Zee TV launches second part of ?Maharakshak? trilogy

MUMBAI: Evil might have taken on different contemporary forms but their origins can be traced back to ancient mythology. Fantasy, as a genre, had little or no representation on Indian television until Zee TV introduced the ?Maharakshak? trilogy in November 2014.

Experiencing a fantasy world brought alive through cutting-edge visual effects, state-of-the-art graphics technology and stunt choreography of international standards for the very first time on Indian television, viewers instantly connected with the first part of the trilogy - Aryan

Having raised the bar for action thrillers and the fantasy genre on Indian television with Aryan, Zee TV has now launched the second part of the ?Maharakshak? trilogy ? Devi, which tells the story of a girl who discovers superpowers within her and sets out on a mission to combat contemporary social evils.

Produced by Essel Vision Productions, it will occupy the weekend slot and will air every Saturday and Sunday at 7 pm. Where on one hand, Aryan appealed especially to children and men, adding great value to Zee TV?s weekend ?family unifier?, Devi aims to provide entertainment for each member of the family inclusive women this time. 

Six months of brain storming

Devi has been a part of the plan ever since the channel launched its first part in trilogy series - Maharakshak Aryan. Zee TV programming head Namit Sharma said that the channel was sure that it wanted to tell a story on the super-heroine.

Sharma revealed that extensive research had been done for the show. The channel had researched about the well-known epic battle in Hindu mythology, about good vs evil that occurred between Brihaspati and Shukracharya. ?We used that as a point to start writing

the story and even before Aryan went on-air, we had started penning the second series.?

Essel Vision Productions business head and also the producer of the show Akash Chawla states that shows like these, which involve a little bit more of research take anywhere around six months and sometimes even more considering the special effects and graphics behind the show. 

While Umang Jain will essay the title role of Devi, popular actor Rohit Bakshi will essay the role of her guru Brihaspati. The evil Shukracharya will be played by actor Indraneil Sengupta.

Chawla further reveals that the actors first got trained for martial arts before the show went on-floors. ?It is just not research. It is also how that research has to be converted into something which is more entertainment led, rather than just a ?gyan? led show,? he added.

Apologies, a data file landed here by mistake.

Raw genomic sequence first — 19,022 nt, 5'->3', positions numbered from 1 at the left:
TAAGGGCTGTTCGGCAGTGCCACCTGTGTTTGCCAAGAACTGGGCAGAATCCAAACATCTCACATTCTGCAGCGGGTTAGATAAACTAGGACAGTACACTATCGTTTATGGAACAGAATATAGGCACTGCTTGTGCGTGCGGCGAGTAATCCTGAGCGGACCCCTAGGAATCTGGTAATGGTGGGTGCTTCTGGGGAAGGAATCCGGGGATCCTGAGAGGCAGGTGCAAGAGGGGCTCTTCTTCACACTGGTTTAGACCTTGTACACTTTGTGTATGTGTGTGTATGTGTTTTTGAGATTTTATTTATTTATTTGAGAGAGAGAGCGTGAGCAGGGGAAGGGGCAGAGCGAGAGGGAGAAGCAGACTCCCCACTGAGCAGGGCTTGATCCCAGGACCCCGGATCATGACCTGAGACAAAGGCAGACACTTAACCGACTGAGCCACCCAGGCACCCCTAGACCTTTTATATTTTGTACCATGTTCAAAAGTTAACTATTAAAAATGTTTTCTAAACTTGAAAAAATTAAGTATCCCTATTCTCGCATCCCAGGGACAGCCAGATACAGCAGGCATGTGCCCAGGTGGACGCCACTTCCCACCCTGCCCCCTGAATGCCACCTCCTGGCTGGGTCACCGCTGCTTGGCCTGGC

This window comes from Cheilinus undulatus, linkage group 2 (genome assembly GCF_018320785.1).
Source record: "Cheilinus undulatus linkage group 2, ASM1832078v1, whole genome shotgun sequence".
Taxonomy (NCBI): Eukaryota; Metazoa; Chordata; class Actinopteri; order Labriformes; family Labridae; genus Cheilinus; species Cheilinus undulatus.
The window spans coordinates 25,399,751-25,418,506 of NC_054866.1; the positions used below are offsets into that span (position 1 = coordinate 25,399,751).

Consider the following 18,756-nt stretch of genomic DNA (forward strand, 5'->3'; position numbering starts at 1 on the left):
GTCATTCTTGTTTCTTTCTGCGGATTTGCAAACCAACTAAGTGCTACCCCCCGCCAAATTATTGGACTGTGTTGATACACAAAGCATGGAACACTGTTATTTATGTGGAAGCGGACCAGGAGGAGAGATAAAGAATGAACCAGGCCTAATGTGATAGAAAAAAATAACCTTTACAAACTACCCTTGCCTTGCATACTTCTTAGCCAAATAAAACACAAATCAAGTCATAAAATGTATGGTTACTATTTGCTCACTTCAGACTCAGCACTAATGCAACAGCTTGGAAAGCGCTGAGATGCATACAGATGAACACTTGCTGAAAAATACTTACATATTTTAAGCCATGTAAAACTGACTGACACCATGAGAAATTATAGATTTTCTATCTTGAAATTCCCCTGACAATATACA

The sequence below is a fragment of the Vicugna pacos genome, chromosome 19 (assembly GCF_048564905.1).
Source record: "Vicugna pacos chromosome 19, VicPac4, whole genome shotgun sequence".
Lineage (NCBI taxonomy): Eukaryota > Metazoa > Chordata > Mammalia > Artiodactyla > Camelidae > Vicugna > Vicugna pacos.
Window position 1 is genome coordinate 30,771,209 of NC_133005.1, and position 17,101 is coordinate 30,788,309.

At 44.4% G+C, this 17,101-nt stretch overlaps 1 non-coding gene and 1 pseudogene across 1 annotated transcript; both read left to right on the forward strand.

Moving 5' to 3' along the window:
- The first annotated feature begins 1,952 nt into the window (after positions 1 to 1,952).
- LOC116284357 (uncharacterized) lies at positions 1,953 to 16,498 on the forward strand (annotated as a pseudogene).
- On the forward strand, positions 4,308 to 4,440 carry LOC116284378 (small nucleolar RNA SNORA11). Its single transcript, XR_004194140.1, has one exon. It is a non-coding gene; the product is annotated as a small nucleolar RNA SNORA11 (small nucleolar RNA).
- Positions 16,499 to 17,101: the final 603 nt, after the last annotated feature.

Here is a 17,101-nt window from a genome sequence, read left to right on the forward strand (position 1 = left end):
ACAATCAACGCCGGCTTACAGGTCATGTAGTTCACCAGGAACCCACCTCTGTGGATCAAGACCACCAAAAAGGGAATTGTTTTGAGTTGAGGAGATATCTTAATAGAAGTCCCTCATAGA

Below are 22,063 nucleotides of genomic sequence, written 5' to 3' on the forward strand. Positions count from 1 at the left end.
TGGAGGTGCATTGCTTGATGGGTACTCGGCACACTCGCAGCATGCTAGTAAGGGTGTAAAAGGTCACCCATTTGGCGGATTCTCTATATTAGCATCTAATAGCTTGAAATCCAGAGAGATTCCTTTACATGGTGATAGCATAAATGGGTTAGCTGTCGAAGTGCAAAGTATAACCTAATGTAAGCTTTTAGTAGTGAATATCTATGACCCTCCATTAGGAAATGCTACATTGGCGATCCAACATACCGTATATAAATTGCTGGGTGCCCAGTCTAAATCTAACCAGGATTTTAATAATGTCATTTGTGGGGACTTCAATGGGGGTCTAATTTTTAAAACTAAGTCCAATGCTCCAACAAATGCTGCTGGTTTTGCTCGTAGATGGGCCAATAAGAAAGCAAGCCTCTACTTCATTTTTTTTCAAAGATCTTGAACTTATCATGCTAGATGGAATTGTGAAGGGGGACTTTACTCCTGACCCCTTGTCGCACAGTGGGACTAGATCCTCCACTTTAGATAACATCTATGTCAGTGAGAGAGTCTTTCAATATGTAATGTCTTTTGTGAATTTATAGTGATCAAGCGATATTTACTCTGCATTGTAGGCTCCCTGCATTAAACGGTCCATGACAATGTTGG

Chawla believes that this kind of show caters to a worldwide audience. ?If you look at any kind of audience world over, you will see that unless it is factual content being made for a factual based channel, you will need to doctor the script and modulate it in a manner which can become more entertaining for the audiences,? said Chawla. 

According to Chawla, for an audience what matters is the kind of content running on the channel. ?For them it is not about research or training; for audiences it is what they basically watch. I can talk about what went behind the research but it has no meaning for the audience.?

Unlike fiction shows, which takes an entire day to shoot a single episode, fantasy shows have a different story to tell. Some episodes will have more of VFX and some will have less. The action sequences take much longer time to shoot. ?If you have action sequences, you cannot give out content more than seven to eight minutes a day. But if you have a linear story-telling, the content that you take out in a day will be far more,? explained Chawla.

A panel of four-five writers are working on the show. The second part of the series will run for 13 weeks with 26 episodes planned. The show will open with a bank of four-five episodes. The shoot location is based out of Madh Island in Mumbai and a lot of the shoot is outdoors. 

The Maharakshak Devi promo VFX has been done by Hardik Gajjar?s Vertex Volt.

Chawla feels that with regards to such shows, quality of execution is not an issue. ?It always depends upon the kind of time, production planning and how much is it that you want to simplify or complicate the story,? Chawla said. 

He believes that as a story-teller, the above factors should be taken into account; otherwise it may fall into the loop of complex story-telling which is not going to work. ?That is the basic requirement. For audiences, it is the execution which matters,? he explained.

Fantasy as a genre works for a certain set of audiences like kids, but not the entire family. ?Channel's experiment with a new story is always welcome but in the end, content is king. Let?s see if the channel is able to entertain the audiences and grab the attention of a new set of people,? opined a media planner. 

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